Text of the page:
“Past recipients have been Greg Toler (and) Eric Green,” Fitzgerald quipped. “I think Beanie is a candidate but we are glad to have him on the team.”
Pierce, of course, is the star of the NBA’s Boston Celtics who left a 2008 Finals game looking like he wrecked his knee horribly, only to return later in the game like nothing had happened. It’s all in good fun – Fitzgerald nabbed Green back after the Jets game in 2008, when Green came up lame after getting burned for a touchdown and Fitzgerald insisted his injury “changed” to a different part of the body after Green came to the sideline.
It was all in good fun, although after the ups and downs Wells has been through given his injury situations – and what outside people tend to see with Wells when he gets hurt – it was kinda close to home.
“You know what it goes to show you Beanie has grown up a little bit, a tough-minded guy,” coach Ken Whisenhunt said. “That’s what you need. That’s what we have been striving to get Beanie to get to do for a couple years now. It’s great to see.”
– Beanie has a career-high 849 yards rushing already with five games remaining. He now has a career high in touchdowns too, with eight.
– It meant something that rookie fullback Anthony Sherman was in there blocking for Beanie. Sherman is good at his job already. Plus, Beanie seems to be the kind of back who likes having a lead back blocking for him.
– Fitz was quiet again (3 catches, 55 yards) but that’s what happens when the quarterback struggles so. “I am just happy to get a win honestly,” Fitzgerald said. “I would love to have 100 yards and a couple touchdowns, but I know that’s not going to happen every week.”
Fair. But the Cards need Fitz and more importantly, need to find a way to get him the ball. That’s probably been mentioned before.
– Sam Acho isn’t going to say much about himself. He doesn’t like to do it if he can help it, preferring to shower the entire team with praise. I asked him on the plane if he was going to be a little more forthcoming. Nope. “Go ahead and put me down for all the clichés,” he said. That’s fine. We will stick with simple analysis: Acho has been very impressive. He already has five sacks as a rookie, and he barely played defense before the seventh game of the season. Is he a Pro Bowler? No. Not even polished. But a very good start, and needed at that position.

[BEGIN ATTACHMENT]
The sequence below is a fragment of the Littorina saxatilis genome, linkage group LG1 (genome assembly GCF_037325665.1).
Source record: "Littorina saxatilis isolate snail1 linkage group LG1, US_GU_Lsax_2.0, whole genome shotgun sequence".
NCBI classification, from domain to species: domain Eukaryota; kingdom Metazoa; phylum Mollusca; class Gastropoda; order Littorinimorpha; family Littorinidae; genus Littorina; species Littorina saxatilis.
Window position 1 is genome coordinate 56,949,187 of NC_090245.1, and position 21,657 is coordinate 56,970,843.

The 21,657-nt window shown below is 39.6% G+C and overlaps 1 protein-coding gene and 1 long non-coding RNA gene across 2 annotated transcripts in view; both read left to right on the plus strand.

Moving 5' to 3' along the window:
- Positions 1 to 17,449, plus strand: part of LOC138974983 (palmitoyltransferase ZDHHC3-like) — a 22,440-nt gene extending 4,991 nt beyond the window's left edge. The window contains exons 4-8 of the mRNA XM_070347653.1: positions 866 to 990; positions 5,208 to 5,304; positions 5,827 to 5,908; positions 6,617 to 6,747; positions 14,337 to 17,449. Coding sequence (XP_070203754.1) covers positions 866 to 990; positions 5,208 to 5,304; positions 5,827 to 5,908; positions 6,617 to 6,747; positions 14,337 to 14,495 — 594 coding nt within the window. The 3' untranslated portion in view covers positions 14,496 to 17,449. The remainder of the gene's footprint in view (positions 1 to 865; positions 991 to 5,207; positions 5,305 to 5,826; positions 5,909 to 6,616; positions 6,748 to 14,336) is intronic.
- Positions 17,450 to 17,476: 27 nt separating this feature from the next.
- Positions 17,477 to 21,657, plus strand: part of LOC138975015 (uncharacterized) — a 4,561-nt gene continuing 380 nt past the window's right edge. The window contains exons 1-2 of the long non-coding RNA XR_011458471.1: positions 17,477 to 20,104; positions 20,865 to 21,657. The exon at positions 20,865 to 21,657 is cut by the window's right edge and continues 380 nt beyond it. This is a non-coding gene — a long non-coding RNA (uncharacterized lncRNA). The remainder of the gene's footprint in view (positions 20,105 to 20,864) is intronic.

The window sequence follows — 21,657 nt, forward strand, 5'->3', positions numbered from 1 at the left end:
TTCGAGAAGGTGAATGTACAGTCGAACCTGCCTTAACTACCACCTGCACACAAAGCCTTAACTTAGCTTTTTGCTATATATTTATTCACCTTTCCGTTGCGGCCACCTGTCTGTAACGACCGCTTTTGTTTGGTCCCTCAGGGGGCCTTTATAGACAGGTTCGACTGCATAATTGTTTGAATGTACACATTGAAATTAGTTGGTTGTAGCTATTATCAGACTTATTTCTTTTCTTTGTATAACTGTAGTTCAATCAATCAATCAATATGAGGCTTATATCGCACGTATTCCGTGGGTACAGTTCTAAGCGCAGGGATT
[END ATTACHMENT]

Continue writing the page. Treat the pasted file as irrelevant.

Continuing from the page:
– No, I don’t know if Sam Rosen will be calling any more games involving the Cardinals on Fox this season.
– Patrick Peterson said on the radio after the game he wants to get to six punt-return TDs this season. If he gets five, it’s a season for the ages as a special teamer. One at a time.
– Hope Rosen wouldn’t have to fill in for the Cards’ own radio play-by-play guy, Dave Pasch. Pasch’s neck was hurting enough before the game he had to get a shot from the trainers of the “blue juice” Ron Wolfley recalls so fondly from his playing days. To be honest, it was a little freaky how jacked up Wolf got with the idea Pasch had to take the needle. Pasch indeed gutted out the game. He’s officially probable for next Sunday against Dallas.
– Tight end Todd Heap finally played a full game, but ended up as only a blocker. He was not targeted for a pass (although Jeff King was three times as a tight end, catching two).
– The down side of Beanie’s two big runs: In six subsequent downs right after the 71- and 53-yarders, one after first-and-10 at the Rams 11-yard line and one after first-and-goal at the Rams 9, the Cards gained all of five yards (two runs for no gain, three incompletions, and a five-yard pass to Fitz). They had to kick two field goals.
That was on the mind of guard Daryn Colledge when it was suggested the Cards found something by leaning on the run Sunday. “We’re going to run the plays that are called,” Colledge said. “We’re not concerned if they are run or pass. We want production. That’s important coming out of this game: We need more production in the red zone.”
– Two wildcat playcalls this season with Peterson at QB. The first time, the Cards had to call timeout before the snap because of a formation problem. Sunday, Peterson fumbled the snap. Maybe next time we’ll actually see what Peterson is supposed to do.
– Skelton said his first interception was simply a bad read and he should have thrown it to the dump-down guy. His other high throws was an issue of trying to get it up and over underneath coverage. “It’s something I have to work on,” Skelton said.
That’s good for now. Game ball, Beanie.
Tags: Anthony Sherman, Beanie Wells, Daryn Colledge, Dave Pasch, John Skelton, Larry Fitzgerald, Patrick Peterson, Rams, Ron Wolfley, Sam Acho, Sam Rosen
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As we sit on this flight back to Philly for one final two-day trip of the season, it jogs the memory of the last trip to Philly – which was only one day. That’s because the game was at night. A Thursday night to be exact, Thanksgiving night, when the Cards were knocked around pretty good, 48-20, and everyone wondered just what the Cardinals were going to be able to do in the playoffs a month later.